“The next Cascadia earthquake has the potential to be the biggest natural disaster that the United States will have to come to terms with—far bigger than Sandy or even Katrina,” says Benjamin Horton, associate professor and director of the Sea Level Research Laboratory in the department of earth and environmental science at the University of Pennsylvania.
Tiny fossils offer clues to a 1700 earthquake in the Pacific Northwest that was strong enough to cause a tsunami as far away as Japan. Through radiocarbon dating and an analysis of different species’ positions with the cores over time, the researchers were able to piece together a historical picture of the changes in land and sea level along the coastline. The research revealed how much the coast suddenly subsided during the earthquake, which infers how much the tectonic plates moved during the earthquake.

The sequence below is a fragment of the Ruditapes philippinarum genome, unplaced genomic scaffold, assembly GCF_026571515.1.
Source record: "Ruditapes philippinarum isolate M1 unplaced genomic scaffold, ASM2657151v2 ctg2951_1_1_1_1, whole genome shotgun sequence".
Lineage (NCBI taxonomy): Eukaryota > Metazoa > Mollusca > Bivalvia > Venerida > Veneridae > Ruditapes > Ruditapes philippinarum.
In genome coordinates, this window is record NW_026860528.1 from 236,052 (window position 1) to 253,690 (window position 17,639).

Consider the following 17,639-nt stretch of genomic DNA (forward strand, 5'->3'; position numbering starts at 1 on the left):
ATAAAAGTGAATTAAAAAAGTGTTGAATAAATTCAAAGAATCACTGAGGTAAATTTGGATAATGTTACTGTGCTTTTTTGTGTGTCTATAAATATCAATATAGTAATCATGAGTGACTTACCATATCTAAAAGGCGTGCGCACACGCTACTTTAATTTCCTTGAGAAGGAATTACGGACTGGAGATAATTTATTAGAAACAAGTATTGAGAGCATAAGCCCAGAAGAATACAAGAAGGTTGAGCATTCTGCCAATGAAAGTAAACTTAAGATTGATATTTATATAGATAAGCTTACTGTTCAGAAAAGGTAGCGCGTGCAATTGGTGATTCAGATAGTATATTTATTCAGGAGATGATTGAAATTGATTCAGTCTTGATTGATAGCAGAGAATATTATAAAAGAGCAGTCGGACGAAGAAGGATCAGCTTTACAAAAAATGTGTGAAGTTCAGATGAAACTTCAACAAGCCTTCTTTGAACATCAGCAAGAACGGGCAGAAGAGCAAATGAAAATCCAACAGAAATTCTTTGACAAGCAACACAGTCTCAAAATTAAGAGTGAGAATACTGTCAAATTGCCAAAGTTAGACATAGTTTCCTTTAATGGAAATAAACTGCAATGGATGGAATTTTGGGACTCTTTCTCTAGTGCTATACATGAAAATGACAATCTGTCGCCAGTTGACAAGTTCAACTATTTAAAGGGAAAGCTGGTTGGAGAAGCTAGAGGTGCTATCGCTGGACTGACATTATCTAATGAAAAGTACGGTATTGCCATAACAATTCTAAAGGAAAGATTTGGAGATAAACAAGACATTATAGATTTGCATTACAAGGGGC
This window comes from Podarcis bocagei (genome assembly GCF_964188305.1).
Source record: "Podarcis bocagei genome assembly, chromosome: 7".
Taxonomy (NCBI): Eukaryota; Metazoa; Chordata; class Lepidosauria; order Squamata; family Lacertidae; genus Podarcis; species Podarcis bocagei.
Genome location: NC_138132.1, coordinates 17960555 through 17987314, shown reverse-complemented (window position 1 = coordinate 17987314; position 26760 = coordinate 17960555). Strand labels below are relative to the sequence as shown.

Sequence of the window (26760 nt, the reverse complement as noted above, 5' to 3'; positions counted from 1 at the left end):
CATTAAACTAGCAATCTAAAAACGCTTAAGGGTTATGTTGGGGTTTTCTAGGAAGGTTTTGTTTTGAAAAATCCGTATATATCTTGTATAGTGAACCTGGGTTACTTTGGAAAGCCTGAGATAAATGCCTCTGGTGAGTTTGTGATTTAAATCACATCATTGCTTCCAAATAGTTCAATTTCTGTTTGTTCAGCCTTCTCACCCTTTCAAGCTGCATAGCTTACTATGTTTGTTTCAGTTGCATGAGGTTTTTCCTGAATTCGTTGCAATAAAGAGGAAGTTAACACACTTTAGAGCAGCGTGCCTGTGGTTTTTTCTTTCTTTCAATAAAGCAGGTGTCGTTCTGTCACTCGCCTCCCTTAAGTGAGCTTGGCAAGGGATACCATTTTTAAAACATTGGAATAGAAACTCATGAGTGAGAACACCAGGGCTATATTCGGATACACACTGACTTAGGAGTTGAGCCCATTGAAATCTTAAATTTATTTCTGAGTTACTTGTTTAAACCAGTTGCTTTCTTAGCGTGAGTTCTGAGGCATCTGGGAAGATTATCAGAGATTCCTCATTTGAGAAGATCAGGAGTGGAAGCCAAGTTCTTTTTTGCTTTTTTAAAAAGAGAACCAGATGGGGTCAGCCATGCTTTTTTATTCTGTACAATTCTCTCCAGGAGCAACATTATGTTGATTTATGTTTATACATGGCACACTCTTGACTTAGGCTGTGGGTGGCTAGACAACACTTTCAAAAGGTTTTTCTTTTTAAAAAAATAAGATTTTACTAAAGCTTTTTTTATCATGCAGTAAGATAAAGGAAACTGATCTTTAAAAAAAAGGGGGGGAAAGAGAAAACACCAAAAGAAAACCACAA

The Cascadia subduction zone is of particular interest to geologists and coastal managers because geological evidence points to recurring seismic activity along the fault line, with intervals between 300 and 500 years. With the last major event occurring in 1700, another earthquake could be on the horizon. A better understanding of how such an event might unfold has the potential to save lives.
Full story at Futurity.
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